AnyaWrite a message
- I'm 45 years old
Actively scan device characteristics for identification. Use precise geolocation data. Select personalised content. Create a personalised content profile.
What if mind-blowing sex really is attainable in a long- and long-long-long- term relationship? It makes you feel special.
The me of me. Thank you for bringing me back home to where I really live. Good friction is nice—and certainly better than bad friction. But think about the greatest sex you ever had. And fantasy can be fun, but the sexual mind is a restless consumer—always wanting something new.
The emotion that goes with it is not really desire or lust—but rather gratitude, or perhaps awe. Your sexual self is basically infantile. Your sexual self is also extremely vulnerable; it lacks the coping capacities we adults take for granted. Or so awful. What are some big misconceptions you find patients have when it comes to good sex? The first is that sex is primarily about pleasure. Sure, sex should feel good.
About the author
The sexual self is deeply and utterly narcissistic, in the same way that very young children are narcissistic. They just want what they want. People can stop trying so hard to be good lovers. I have nothing against good technique.
But technique has very little to do with great lovemaking. Technique tends to be about giving. But with any luck, that child will grow up with a deep unconscious feeling that the universe takes pleasure in his or her existence. Good sex should have that same organically selfish quality.
The reality is that erotic selfishness can produce a deeper sense of connection than erotic generosity. If you simply enjoy your partner and take responsibility for your own arousal, then they can do the same, without having to worry about you.
Most of us want to be consumed by lovers who thoroughly enjoy us. We see a lot more written about sexual generosity than sexual selfishness, because sexual generosity is easier to write about. You call up a bunch of sex experts and ask for their favorite sex tips. Sexual selfishness is much harder to write about.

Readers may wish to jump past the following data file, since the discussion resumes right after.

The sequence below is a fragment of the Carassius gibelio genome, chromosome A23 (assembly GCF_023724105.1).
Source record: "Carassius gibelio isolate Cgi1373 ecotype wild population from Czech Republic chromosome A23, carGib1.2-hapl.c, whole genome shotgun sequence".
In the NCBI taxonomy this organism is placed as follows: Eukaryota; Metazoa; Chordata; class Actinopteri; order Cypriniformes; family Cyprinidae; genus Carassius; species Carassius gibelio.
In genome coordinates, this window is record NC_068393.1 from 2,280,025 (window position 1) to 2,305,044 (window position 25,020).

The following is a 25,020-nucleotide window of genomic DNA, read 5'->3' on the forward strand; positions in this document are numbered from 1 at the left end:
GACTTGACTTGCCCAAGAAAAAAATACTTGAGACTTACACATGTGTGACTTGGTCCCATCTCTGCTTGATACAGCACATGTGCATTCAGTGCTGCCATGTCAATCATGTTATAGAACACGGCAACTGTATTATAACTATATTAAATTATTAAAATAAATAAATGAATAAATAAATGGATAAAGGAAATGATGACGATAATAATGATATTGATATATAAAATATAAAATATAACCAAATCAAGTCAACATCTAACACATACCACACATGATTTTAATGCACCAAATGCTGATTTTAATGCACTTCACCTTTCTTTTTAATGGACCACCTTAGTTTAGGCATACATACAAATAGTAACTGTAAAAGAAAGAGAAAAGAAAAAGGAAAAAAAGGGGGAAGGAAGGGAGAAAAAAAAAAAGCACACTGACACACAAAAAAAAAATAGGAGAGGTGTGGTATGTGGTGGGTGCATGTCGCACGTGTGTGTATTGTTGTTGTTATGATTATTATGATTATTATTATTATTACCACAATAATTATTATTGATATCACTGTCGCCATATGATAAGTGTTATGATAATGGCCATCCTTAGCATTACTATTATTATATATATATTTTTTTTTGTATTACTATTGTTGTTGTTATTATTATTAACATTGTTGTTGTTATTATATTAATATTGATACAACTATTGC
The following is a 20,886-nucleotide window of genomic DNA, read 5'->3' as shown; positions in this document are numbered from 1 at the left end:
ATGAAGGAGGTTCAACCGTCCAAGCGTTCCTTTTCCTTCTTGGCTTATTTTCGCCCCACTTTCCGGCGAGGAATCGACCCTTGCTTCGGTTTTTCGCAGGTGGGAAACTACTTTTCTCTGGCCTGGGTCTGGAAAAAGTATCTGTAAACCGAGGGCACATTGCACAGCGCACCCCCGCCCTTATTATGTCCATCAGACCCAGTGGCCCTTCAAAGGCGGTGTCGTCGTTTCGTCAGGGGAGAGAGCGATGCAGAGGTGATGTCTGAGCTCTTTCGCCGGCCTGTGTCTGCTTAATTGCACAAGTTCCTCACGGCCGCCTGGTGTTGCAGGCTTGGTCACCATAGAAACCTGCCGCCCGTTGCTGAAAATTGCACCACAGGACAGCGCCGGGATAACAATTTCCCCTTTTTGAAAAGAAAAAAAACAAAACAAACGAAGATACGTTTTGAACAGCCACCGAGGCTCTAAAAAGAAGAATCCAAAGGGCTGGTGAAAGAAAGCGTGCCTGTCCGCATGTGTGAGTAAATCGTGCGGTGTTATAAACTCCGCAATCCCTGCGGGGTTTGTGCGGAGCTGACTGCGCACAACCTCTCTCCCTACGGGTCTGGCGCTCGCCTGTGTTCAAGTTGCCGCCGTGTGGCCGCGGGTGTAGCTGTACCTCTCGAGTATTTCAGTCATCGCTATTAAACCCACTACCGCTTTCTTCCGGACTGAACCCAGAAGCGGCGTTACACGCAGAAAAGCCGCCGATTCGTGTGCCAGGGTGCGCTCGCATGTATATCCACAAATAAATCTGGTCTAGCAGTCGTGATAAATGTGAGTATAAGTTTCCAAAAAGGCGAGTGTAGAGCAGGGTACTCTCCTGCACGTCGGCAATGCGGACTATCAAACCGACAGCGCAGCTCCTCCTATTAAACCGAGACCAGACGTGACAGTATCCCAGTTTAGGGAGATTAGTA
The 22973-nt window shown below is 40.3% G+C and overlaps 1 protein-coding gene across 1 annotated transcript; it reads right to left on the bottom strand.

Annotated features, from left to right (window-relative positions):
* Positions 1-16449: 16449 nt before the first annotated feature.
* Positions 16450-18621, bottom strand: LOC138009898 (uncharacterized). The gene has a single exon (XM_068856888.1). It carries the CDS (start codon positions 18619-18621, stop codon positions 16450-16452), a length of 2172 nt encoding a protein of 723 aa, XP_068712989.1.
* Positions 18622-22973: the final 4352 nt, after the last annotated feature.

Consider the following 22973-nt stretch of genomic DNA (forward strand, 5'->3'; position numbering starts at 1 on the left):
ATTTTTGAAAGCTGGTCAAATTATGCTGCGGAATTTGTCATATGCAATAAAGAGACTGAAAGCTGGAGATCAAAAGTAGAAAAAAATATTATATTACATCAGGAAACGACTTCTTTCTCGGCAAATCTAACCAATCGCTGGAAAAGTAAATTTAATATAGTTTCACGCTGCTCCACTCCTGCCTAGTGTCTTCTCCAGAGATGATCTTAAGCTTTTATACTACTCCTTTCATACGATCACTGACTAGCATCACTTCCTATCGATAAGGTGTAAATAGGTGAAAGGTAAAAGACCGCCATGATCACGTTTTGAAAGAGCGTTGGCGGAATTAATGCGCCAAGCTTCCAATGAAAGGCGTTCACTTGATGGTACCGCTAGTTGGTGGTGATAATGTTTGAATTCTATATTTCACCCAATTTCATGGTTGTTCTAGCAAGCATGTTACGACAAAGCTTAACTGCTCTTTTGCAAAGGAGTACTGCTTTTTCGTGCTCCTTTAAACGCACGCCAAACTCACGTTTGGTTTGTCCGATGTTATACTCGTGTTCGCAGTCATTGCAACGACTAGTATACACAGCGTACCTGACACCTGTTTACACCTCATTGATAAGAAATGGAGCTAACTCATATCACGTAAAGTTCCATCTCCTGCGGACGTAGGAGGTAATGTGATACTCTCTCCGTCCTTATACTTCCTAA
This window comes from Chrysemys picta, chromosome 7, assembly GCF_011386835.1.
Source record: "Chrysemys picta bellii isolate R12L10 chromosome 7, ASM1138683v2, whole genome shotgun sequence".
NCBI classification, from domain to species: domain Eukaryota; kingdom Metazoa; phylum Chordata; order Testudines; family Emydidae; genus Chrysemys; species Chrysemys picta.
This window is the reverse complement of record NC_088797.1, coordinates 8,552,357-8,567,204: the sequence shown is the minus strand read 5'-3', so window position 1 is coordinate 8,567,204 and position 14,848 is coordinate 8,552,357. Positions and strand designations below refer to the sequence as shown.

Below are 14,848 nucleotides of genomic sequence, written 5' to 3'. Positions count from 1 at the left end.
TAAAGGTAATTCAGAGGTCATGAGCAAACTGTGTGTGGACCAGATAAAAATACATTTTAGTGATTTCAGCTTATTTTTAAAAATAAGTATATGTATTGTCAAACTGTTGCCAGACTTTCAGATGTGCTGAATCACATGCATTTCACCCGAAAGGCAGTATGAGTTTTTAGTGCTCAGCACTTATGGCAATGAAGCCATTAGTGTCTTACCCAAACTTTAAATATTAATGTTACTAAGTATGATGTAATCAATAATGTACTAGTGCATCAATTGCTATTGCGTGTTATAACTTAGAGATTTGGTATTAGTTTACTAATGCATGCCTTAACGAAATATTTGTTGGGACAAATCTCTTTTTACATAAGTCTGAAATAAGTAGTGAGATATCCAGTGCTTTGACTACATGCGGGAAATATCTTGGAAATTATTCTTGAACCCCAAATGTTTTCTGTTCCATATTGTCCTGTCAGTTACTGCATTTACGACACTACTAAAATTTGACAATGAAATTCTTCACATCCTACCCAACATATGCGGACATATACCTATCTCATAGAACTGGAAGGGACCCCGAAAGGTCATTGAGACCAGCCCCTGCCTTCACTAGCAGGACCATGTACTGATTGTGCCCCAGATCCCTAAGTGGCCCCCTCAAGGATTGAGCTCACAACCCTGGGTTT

Obviously not all sexual selfishness is erotic. But obviously not all sexual selfishness has that organic, connected quality. New couples also need a lot of reassurance, and sex can be a powerful way to get that kind of reassurance. Couples usually get told to try new things: sexy dates and destinations, getting kinky together, and so on. I think these things are for the most part a waste of time. Your sexual self is like a very small. Give it a new toy and it will play with it for a week or so and then throw it away. Much better to step back and let your sexual self cultivate its own potential for wonder.
With mindfulness, you can tune in to the subtleties of desire. You can observe how arousal comes and goes, without getting too anxious about it.
How to make your love last.
Most sexually happy couples stay contented not by seeking adventure but by disciplining themselves to pay attention to the ordinary erotic moments they share together. Mindfulness is all about paying attention, it exists only in the moment, and you have to suspend judgment for the whole thing to work—just like sexual arousal. As Masters and Johnson discovered over fifty years ago, most sex therapy involves learning to get out of your own way.
So does most mindfulness practice. I recommend couples do some kind of mindfulness practice before they have sex: I call it the two-step.
Step one is some form of mindfulness practice—whatever works for you—and step two is to have sex. By the time your ased sex date arrives, you might not really be in the mood. Instead, I usually suggest couples make a date to go to bed together for step one with the intention of doing nothing at all. Just spend a little time cultivating attention to the moment, noticing sensations, feelings, and thoughts but not getting too attached to any of them. That stillness is where all the good stuff happens.
Ideally, each person should take responsibility for their own desire, their own arousal, and their own orgasms. Instead, find something else that you do like that your partner likes, too. Whatever it is, make sure it makes both of you happy. Any other advice for people in committed relationships who want to still have great sex? Shut off your phones.
Sex used to be one of the few ways people could get that kind of narcissistic gratification. Nowadays, our phones supply us with endless narcissistic rewards—likes, follows, shares, and so on. For example, just for a minute or two before falling asleep or before you leave in the morning to go to work. That way, you keep your private love channel open.
Arousal feels good. Sure, it can be frustrating if you get aroused and you have to wait till later to have sex. But a little frustration can be erotic—especially now, when everything else increasingly happens at light speed.
Actions for this
Stephen Snyder, M. Q What is good sex? And is there a secret to it? Q What are some big misconceptions you find patients have when it comes to good sex? A The first is that sex is primarily about pleasure. A People can stop trying so hard to be good lovers. Q How does mindfulness relate to sex? A Mindfulness is all about paying attention, it exists only in the moment, and you have to suspend judgment for the whole thing to work—just like sexual arousal.
Q Any tips for staying honest about satisfaction and desires? A Ideally, each person should take responsibility for their own desire, their own arousal, and their own orgasms. Q Any other advice for people in committed relationships who want to still have great sex?
A Shut off your phones. You may also like.